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Our planet is 4.5 billion years old, and life existed at least 3.8 billion years ago. The earliest life forms were bacteria, and for at least 3.5 billion years of Earth history, cyanobacteria—photosynthetic bacteria—have been changing the nature of the atmosphere from a reducing one to the oxidizing one we have today. The accumulated bodies of cyanobacteria have likewise over the years been transformed into the oil and natural-gas deposits that humans have been using, with coal, to power their industrial processes for more than 200 years. By about 1.5 billion years ago, the first eukaryotic cells (cells with nuclei) had appeared, in part as a result of processes of serial symbioses that provided the basis for their intracellular complexity. Eukaryotic cells had aggregated to form multicellular organisms by about 700 million years ago, and these multicellular organisms—the ancestors of terrestrial vertebrates, arthropods, fungi, and plants—invaded the land, first becoming terrestrial about 430 million years ago.

On land, with its greater array of distinct habitats, organisms proliferated greatly. Today, some 85% of all living species occur on land, even given the much greater fundamental diversity of marine organisms. As terrestrial organisms evolved in part into larger and more complex forms, forests came into existence, by at least 300 million years ago; the masses of decaying vegetation from the forests, under suitable circumstances, became coal. In the forests and other vegetation types that characterized the world of the Mesozoic Era (65–245 million years ago), biological diversity increased greatly. The Mesozoic Era began with the most extensive extinction event recorded, the great majority of all living species disappearing forever, and ended with the most recent extinction event, that at the end of the Cretaceous Period, the third and final geological period into which the Mesozoic is divided.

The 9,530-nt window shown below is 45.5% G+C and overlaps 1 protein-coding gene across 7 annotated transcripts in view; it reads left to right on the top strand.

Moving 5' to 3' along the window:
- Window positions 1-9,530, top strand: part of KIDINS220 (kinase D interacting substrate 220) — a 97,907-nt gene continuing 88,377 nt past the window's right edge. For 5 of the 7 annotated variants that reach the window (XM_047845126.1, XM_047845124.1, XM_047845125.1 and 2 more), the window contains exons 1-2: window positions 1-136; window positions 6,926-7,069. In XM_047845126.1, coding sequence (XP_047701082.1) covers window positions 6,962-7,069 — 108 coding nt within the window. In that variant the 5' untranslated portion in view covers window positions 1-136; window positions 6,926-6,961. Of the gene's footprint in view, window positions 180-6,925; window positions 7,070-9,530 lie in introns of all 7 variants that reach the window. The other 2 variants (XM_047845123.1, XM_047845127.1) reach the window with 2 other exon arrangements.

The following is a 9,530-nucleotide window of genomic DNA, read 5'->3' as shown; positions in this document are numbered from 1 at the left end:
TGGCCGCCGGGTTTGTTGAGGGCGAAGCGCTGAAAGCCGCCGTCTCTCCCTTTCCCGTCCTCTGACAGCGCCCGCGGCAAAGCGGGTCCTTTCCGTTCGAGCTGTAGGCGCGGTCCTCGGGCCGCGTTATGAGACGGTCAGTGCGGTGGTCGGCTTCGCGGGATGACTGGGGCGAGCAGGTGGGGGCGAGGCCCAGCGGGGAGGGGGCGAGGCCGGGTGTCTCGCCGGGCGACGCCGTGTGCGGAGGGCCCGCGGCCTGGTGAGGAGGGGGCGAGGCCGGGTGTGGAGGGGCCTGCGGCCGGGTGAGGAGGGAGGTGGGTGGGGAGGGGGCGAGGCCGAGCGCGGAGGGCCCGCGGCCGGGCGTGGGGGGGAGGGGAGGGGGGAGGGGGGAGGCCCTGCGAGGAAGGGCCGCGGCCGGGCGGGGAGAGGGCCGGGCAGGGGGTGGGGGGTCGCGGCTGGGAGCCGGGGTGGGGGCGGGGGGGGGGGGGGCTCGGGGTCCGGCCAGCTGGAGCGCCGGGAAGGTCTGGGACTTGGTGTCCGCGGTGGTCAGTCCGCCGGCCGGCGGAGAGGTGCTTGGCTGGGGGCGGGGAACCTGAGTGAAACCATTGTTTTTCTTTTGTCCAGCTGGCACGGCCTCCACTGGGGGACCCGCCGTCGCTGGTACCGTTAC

About 65 million years ago, it is estimated that two-thirds of all terrestrial organisms disappeared; the character of life changed permanently. Perhaps 500,000 kinds of organisms survived the extinction event at the end of the Cretaceous, and they have gradually given rise to what has conservatively been estimated as 7 million kinds of living eukaryotic organisms today and an unknown number of kinds of prokaryotic ones (cells without nuclei). This great elaboration of life has resulted not only in the elaboration of species and the forms of individual organisms, but also in the development of increasingly complex biological communities, particularly at low latitudes.

We are now participating in the sixth great extinction event; again, an estimated two-thirds of the kinds of terrestrial organisms are threatened with extinction in the near future. The extinction event that closed the Mesozoic Era seems almost certainly to have resulted from the collision of an asteroid Earth somewhere off the end of what is now the Yucatan Peninsula, but humans are the active force driving the wholesale, massacre of living things that is taking place today. How has that come to be?

Our genus, Homo, evolved from Australopithecus in Africa some 2 million years ago but existed at relatively low population densities until quite recently, geologically speaking. At the time when our ancestors were developing crop agriculture, starting about 10,000 years ago, the human population of Earth numbered several million fewer than visit the Smithsonian museums each year—far fewer than



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